Coronavirus death toll climbs to 106 as China tightens measures

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The virus has spread across China and to at least 16 countries globally
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The death toll from the new coronavirus now stands at 106, with the number of infections almost doubling in a day.

The number of total cases confirmed by China rose to 4,515 as of 27 January, up from 2,835 a day earlier.

Japan is sending a plane to Wuhan to evacuate its citizens, as efforts to repatriate foreign nationals from the city at the epicentre of the outbreak gather pace.

The virus has spread across China and to at least 16 countries globally.

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Wuhan, as well as wider Hubei province, are already effectively in a lockdown with strict transport restrictions in and out of the area. Wearing masks in public is now mandatory in some Chinese cities.

On Monday, authorities in Beijing confirmed a 50-year-old man had died – the first fatality in the Chinese capital from the virus.

The coronavirus causes severe acute respiratory infection and there is no specific cure or vaccine.

Most of the deaths have been in Hubei province with the victims being elderly people or those with pre-existing respiratory problems.

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A total of 60 people had been discharged from hospital after recovery, according to Chinese state media.

The outbreak of the virus comes during the Lunar New Year celebration which usually sees millions travel across the country to visit relatives and friends.

To try and stop the spread of infections, many of the new year festivities have been suspended and the holiday period has been extended by three days to Sunday.

In the last 24 hours:

  • Beijing and Shanghai have introduced a 14-day observation period for people arriving from Hubei
  • Authorities have postponed the new semester for schools and universities nationwide, without giving a resumption date
  • China Railway Group said would suspends hundreds of train lines throughout the country
  • The immigration administration has encouraged citizens to reconsider the timing of overseas travel to reduce cross-border movement.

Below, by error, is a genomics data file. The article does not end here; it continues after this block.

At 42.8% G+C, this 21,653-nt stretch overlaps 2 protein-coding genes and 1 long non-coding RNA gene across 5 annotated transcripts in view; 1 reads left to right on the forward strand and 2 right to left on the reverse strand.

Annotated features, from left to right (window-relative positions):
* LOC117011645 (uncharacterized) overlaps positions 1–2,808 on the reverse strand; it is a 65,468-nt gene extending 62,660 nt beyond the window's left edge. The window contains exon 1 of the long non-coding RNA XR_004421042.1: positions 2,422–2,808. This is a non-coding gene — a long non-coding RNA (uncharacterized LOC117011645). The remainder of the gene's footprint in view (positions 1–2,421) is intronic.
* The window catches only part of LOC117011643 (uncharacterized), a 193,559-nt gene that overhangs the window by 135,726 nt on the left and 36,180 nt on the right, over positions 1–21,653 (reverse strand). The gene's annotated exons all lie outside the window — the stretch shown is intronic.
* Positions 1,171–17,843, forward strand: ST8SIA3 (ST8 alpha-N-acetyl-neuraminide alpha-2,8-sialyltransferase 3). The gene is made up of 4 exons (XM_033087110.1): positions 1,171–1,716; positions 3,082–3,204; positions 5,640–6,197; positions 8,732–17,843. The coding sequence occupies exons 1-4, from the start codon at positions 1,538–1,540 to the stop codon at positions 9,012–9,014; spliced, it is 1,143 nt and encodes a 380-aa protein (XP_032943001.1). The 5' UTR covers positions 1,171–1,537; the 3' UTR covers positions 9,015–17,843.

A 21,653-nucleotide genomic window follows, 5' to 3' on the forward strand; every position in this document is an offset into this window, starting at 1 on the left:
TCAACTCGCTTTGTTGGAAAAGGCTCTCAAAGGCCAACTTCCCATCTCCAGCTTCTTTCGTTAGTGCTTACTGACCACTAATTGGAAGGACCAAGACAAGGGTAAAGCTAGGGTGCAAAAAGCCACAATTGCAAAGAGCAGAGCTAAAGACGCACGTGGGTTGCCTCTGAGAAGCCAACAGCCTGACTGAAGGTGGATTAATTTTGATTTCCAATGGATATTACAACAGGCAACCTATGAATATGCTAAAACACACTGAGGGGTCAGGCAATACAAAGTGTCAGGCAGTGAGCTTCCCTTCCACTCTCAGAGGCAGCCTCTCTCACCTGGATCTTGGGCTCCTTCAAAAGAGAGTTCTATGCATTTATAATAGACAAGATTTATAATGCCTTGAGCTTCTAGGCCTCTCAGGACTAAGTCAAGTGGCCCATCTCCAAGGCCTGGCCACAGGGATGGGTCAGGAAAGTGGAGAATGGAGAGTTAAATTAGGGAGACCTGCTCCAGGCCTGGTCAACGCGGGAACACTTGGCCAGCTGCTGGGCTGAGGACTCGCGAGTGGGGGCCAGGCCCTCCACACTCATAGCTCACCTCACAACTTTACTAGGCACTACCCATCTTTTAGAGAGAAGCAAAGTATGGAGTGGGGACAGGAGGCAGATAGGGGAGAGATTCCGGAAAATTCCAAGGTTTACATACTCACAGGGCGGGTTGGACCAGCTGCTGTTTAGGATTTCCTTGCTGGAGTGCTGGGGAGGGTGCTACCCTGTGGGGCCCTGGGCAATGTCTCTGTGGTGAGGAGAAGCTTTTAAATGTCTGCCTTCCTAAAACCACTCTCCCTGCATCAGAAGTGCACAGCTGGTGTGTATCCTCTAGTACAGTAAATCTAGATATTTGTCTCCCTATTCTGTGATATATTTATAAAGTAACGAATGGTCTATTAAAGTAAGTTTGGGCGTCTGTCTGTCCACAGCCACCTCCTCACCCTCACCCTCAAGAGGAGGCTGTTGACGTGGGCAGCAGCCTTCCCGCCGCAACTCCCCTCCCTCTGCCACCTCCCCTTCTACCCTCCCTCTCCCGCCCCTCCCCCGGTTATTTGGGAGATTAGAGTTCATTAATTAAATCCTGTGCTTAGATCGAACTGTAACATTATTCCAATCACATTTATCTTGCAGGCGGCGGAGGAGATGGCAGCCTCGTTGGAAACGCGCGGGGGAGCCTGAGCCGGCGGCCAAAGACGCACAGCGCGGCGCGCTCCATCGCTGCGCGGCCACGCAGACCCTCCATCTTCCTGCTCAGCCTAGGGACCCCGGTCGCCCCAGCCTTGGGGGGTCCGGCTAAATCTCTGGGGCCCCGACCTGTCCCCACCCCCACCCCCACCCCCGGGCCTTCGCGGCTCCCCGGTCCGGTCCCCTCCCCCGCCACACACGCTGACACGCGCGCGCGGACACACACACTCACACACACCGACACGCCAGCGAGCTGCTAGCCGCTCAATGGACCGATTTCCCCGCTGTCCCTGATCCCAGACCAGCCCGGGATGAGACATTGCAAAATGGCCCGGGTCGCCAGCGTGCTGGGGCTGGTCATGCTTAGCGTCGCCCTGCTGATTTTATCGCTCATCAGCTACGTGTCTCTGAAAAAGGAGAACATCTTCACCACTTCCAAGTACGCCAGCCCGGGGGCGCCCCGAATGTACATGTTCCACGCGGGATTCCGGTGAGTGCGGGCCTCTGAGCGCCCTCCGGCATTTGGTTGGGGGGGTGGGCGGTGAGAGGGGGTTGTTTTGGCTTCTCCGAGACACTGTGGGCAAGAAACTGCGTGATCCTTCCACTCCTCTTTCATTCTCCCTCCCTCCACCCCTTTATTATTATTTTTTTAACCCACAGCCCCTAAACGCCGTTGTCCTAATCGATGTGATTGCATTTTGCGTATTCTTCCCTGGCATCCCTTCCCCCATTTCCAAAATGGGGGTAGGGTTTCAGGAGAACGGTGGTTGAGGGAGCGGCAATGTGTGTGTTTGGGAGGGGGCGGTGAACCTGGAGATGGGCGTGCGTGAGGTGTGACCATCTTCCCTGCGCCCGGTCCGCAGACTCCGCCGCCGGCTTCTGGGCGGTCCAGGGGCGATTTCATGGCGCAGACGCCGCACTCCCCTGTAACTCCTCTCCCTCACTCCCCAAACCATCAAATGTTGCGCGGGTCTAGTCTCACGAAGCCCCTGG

In Wuhan, travel from the city of 11 million people has been severely restricted and non-essential vehicles have been banned from the roads.

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The city’s mayor though said about five million people had already left the city ahead of the holidays and before the lockdown.

Several major cities have suspended public transport systems, taxis and ride-hailing services.

The Disneyland attraction parks in Shanghai and Hong Kong have both been closed.

The new coronavirus is thought to have emerged from illegally traded wildlife at a seafood market in Wuhan and can now spread between people.

Chinese authorities over the weekend said the virus was – like a normal flu – able to spread during its incubation period and before any symptoms appeared.

This would set it apart from cases like Sars and Ebola and make it much harder to contain.

The incubation period can range from two to 10 days, according to the World Health Organization (WHO).

However unlike China, it said it remained unclear whether the virus was contagious before symptoms appear.

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The United States, which has also had several infected cases, has urged its nationals to “reconsider travel” to China and is advising against travel to Hubei.

The country plans to fly consular staff and US citizens out of Wuhan in the coming days.

Japan is expecting to evacuate about 200 nationals on a chartered plane on Wednesday morning, with health workers on board to monitor passengers. The evacuees will be asked to look out for any symptoms of the new coronavirus for two weeks after their return.

Many other countries have also warned against any non-essential travel to China. Like the US and Japan, France has said it plans to airlift citizens out of Wuhan.

The UK is yet to make a similar decision but has urged Britons to leave the area if they can – however this has upset some living in Hubei who complain they are trapped.

The Philippines on Tuesday announced they would stop issuing visas on arrival for Chinese travellers.

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